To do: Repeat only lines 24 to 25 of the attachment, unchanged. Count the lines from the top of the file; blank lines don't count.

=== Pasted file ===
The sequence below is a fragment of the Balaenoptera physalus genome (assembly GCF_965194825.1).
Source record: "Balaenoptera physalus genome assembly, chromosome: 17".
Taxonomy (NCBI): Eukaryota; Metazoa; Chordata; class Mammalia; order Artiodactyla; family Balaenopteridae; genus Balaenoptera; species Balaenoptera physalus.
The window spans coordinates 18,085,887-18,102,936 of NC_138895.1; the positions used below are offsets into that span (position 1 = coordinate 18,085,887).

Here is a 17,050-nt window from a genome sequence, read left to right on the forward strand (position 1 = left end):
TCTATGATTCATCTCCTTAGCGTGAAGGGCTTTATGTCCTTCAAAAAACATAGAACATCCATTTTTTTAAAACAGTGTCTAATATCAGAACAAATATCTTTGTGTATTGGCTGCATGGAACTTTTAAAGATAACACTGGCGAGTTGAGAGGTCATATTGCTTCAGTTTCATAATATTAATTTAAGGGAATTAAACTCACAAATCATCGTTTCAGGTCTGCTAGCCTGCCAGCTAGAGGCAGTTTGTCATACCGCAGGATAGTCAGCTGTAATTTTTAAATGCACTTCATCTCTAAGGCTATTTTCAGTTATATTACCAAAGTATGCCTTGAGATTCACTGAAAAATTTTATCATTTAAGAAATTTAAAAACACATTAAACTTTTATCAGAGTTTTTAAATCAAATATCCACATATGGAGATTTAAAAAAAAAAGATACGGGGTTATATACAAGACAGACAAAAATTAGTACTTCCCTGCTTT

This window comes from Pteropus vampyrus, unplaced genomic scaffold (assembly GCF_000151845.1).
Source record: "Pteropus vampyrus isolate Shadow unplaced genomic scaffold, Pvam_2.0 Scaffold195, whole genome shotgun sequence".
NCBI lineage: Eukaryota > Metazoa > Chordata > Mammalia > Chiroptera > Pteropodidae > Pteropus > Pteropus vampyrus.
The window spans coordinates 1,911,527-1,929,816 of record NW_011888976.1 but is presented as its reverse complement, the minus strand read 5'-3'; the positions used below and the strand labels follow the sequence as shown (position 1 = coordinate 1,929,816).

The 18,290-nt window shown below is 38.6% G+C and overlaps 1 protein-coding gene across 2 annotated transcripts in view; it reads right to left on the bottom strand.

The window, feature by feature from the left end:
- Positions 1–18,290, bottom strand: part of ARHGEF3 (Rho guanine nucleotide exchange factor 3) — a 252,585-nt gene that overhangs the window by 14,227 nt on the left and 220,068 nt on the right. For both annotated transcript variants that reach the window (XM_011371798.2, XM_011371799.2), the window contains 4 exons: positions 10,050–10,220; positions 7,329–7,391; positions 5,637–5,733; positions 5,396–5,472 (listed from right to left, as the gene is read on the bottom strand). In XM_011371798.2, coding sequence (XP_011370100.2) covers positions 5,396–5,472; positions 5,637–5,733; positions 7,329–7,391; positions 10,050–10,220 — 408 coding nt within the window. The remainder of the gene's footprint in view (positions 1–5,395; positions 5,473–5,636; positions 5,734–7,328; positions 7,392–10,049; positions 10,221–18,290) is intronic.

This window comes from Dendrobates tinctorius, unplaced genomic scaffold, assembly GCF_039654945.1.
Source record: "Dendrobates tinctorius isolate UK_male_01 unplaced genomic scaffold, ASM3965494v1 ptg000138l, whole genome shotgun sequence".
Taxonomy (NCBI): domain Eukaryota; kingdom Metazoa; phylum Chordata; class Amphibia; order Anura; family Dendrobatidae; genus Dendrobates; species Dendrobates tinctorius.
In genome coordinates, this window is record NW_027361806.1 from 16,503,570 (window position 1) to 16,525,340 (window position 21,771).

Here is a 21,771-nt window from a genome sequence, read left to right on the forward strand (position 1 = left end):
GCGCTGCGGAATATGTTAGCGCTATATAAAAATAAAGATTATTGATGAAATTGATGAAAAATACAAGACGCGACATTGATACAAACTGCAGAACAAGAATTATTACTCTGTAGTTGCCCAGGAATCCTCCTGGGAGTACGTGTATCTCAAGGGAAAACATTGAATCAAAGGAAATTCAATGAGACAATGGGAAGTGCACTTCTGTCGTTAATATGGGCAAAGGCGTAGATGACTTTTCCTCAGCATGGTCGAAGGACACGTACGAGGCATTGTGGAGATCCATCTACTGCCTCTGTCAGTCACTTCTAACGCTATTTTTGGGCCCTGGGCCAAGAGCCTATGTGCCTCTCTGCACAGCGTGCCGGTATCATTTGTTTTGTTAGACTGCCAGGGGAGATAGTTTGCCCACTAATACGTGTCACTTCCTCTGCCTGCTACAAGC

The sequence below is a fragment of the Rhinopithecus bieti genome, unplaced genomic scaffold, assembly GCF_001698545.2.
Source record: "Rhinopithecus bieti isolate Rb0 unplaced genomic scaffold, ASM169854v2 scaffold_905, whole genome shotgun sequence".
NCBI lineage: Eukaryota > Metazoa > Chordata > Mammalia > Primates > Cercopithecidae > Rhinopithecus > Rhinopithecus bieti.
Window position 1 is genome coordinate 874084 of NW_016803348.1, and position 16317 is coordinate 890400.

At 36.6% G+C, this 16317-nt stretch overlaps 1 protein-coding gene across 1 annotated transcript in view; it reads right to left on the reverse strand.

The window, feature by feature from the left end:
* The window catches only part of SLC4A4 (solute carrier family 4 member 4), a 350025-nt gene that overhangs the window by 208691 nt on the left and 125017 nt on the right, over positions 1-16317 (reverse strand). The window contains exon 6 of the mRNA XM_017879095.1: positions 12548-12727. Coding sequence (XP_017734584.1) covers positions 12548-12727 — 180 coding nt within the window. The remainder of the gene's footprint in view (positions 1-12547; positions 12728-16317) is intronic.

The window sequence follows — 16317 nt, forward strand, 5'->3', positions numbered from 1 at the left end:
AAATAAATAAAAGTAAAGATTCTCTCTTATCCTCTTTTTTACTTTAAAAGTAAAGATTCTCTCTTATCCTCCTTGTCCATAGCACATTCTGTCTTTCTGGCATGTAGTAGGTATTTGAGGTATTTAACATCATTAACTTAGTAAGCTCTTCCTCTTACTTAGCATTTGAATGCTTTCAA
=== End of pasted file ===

At 36.6% G+C, this 16317-nt stretch overlaps 1 protein-coding gene across 1 annotated transcript in view; it reads right to left on the reverse strand.

The window, feature by feature from the left end: